The next tier of RMR has typically been the Service Level Agreement (SLA). The SLA, sometimes referred to as a maintenance agreement, involves some form of risk. Whatever the reason, most system integrators that choose not to pursue this avenue are afraid they will price it wrong and lose money. This idea is not always inaccurate but should not be negated. Proper SLA management should be between 13% and 20% of all equipment costs. Knowing the direct costs or more importantly, ways to save, indirectly can make SLAs very lucrative and more secure than many realize. The key benefits of the SLA, aside from recurring revenue, are that the system integrator is a good partner to the customer; providing not only much needed services, but also opportunities to upsell and keep constant contact with the customer.  

“Something” as a Service 

In the last few years, the concept of “(Insert X Technology Here)” as a Service (“X”aaS) has become very palatable for many end-users. This may be because many of the systems they already have implemented have migrated to a version of “Something” as a Service. In the past few years, many IT departments have evaluated these software approaches to lower-cost services and reduce time to implementation and scalability from the heavier on-premise solutions, which has invariably led to other departments evaluating software the same. SaaS spending has increased more than 50% in the last two years, with more security industry software moving in that direction. A service application typically requires a cloud-hosted solution and may not be the right fit for every customer. This may be due to regulatory compliance or simply because the cloud is someone else’s data center, however, both arguments are going away as more options for cloud hosting become available. “Things” as a Service have become a strong part of the RMR solution.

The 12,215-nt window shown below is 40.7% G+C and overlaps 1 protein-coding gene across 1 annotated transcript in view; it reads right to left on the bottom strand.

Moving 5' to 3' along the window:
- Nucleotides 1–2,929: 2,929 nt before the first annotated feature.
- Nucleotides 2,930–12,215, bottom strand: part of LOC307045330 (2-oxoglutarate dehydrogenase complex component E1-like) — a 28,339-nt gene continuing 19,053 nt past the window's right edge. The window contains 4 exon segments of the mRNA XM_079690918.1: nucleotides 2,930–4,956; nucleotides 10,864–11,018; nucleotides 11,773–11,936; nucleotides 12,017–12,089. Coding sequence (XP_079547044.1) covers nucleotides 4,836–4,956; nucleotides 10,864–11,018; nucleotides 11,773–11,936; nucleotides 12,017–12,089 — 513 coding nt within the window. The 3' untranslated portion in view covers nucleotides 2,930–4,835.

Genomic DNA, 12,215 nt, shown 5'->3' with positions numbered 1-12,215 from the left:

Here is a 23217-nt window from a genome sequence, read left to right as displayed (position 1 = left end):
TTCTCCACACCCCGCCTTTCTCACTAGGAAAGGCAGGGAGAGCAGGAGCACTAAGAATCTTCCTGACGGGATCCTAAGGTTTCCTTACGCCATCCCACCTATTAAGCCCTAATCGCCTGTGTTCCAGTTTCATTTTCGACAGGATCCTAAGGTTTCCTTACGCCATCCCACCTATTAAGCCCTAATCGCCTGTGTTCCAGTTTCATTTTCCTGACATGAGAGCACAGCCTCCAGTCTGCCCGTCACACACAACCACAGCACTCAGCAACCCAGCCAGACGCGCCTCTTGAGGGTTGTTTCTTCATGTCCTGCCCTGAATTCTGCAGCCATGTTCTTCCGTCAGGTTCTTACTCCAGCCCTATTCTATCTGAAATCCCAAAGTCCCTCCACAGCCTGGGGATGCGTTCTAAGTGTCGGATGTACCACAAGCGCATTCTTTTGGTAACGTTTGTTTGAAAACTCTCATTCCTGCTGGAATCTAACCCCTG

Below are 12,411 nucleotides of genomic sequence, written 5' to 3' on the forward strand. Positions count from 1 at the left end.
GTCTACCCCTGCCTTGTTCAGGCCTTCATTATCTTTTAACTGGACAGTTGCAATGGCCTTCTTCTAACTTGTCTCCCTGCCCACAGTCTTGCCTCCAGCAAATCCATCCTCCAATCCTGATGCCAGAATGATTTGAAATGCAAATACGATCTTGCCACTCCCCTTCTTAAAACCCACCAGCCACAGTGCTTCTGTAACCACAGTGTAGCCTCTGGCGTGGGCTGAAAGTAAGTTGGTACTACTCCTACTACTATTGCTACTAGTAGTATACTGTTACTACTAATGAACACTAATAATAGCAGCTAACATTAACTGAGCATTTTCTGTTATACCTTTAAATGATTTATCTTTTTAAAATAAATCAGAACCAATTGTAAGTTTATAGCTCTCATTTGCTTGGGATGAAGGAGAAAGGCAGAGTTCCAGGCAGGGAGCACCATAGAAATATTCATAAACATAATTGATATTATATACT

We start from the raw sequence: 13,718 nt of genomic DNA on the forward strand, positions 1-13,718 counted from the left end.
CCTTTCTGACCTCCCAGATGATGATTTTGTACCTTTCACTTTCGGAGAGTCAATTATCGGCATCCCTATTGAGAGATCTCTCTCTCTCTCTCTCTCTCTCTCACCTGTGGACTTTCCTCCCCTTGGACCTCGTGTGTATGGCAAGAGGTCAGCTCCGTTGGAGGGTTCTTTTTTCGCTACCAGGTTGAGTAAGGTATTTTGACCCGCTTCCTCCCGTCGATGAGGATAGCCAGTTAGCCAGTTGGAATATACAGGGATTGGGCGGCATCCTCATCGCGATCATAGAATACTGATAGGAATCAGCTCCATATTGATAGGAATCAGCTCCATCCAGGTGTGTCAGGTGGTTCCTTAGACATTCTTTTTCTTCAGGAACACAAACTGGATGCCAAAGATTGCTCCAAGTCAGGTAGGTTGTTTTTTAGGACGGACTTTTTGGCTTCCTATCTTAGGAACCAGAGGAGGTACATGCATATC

Managed Services Provider (MSP) 

Managed Services is yet another step in the RMR Continuum, but not necessarily separate from the above services. A managed services provider (MSP) offers the customer an entire suite of services, many of which were accounted for above, for the customer’s entire security ecosystem and beyond. The MSP is the ultimate long-term partner. MSP’s typically purchase and manage all equipment with a monthly or yearly recurring cost, responsible for all aspects of service. Typically, there are Key Performance Indicators (KPIs) that the customer will mandate. While this is very much a step up from the traditional SLA; the MSP now has additional resources at their disposal, including financing terms through major partners such as BCD or Seneca when dealing with video surveillance. The extent of the MSP offer can be customer specific, with some MSPs offering on-premise servers or cloud-hosting, while others manage entire datacenters for the purpose of offering managed services. While managed services may seem like they could only be offered only by the largest of system integrators, this is not always the case. Admittedly, offering managed services to customers comes with a significant amount of risk; but those willing to take the risk can find great reward.   

Conclusion 

RMR to “keep the lights on” at a minimum should be one goal for system integrators, to bring peace of mind and freedom. RMR can create a great partnership with customers, while offering a platform for upselling new and additional services. Can RMR be a risk? Sure. A certain level of risk is expected; but such is owning a company. Evaluating ways to create RMR, both direct costs and indirect savings, may help system integrators realize that an effective RMR strategy can be at their fingertips.